What Retirees Want!

You might be surprised at today’s retiree’s choices.

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Most people, when they hear about retirees moving or looking to buy a new home, imagine somewhere sunny, with palm trees, and something small, like a condo or considerably downsized house. According to this survey on Forbes.com, performed in 2015, those antiquated ideas are way off!

So what are today’s retirees into, when it comes to this new phase of home life?

Staying Put

Surprisingly, most boomers choose not to relocate to a new state when buying a new home. And downsizing is becoming a myth! Many of today’s retirees choose a similar-sized home, or even one that is a little bigger. Why? To make room for visitors, family, and even hobbies. In fact, the most popular home improvement project for a retiree is adding on a personal office!

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Less retirees are choosing this scene for their daily lives.

Freedom Threshold

It’s no surprise that the boomer generation rejects the old view of retirement: relaxing in the sun, living in a tiny condo. Today’s retiree has planned meticulously to live their lives to the fullest! They are choosing lifestyles based on the things they like and want, instead of living where they have an easy commute to work or better access to schools for their kids. This mindset is called the Freedom Threshold.

The biggest advantage of reaching the Freedom Threshold? Living longer! Stats show that retirees aren’t just fading away after punching their last time card. Instead, they’re living longer, fuller lives, and choosing dream homes they’ve saved for instead of just settling for something tiny.

So what is the biggest motivator for retirees when choosing their next home? Proximity to family. Retirees who stay in-state do so to be close to family, and 29% those who move away have the same reason: to follow family.

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Survey says: family is the most important factor in retirees deciding where to live.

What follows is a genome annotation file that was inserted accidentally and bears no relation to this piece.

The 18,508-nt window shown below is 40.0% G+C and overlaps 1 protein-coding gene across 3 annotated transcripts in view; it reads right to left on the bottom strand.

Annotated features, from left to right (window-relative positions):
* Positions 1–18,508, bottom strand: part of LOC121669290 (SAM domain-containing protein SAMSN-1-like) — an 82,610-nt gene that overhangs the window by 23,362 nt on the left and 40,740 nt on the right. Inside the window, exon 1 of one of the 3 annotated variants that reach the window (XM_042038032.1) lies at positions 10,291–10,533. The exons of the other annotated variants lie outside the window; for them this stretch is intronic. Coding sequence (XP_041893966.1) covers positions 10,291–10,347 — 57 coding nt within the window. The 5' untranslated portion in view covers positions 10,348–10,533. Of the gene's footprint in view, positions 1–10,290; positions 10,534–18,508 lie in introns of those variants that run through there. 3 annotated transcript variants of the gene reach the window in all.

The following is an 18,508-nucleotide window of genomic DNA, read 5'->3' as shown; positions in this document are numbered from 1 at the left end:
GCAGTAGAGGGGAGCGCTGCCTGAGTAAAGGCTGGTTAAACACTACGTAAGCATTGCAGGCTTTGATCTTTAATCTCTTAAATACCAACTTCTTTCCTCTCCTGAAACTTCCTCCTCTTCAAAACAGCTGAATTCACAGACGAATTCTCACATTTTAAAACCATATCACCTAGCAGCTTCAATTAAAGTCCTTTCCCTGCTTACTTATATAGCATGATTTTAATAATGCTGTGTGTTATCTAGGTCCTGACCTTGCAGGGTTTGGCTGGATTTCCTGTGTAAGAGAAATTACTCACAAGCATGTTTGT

Not Just Fun and Games

Proximity of family is also on this checklist of things to consider when planning a retirement relocation, on CNBC.com. In addition, if you’re looking to make a major lifestyle change (in addition to retiring!) keep in mind differences in taxes from state to state, and whether keeping your original residence to rent out or selling it outright will be more advantageous.

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Even though schools and work commute are no longer as important, you should still weigh your options carefully.

Medical care is also a major consideration. Even if you plan to snowbird north for the summer or south for the winter, you shouldn’t rely only on doctors in your home state. Even in rural areas, Tennessee has good access to emergency care, and clinics and hospitals are a short drive in most locations. But, still, do your homework and make sure you like the local medical care before committing!

Consider East Tennessee

Here in East Tennessee, the same mild climate, beautiful landscape, low cost of living and pleasant standard of living—including tons of stuff to do!—are good for both young, working families and those looking to retire. In Tennessee, you can get the best of both worlds: staying close to family, and living well on a fixed income!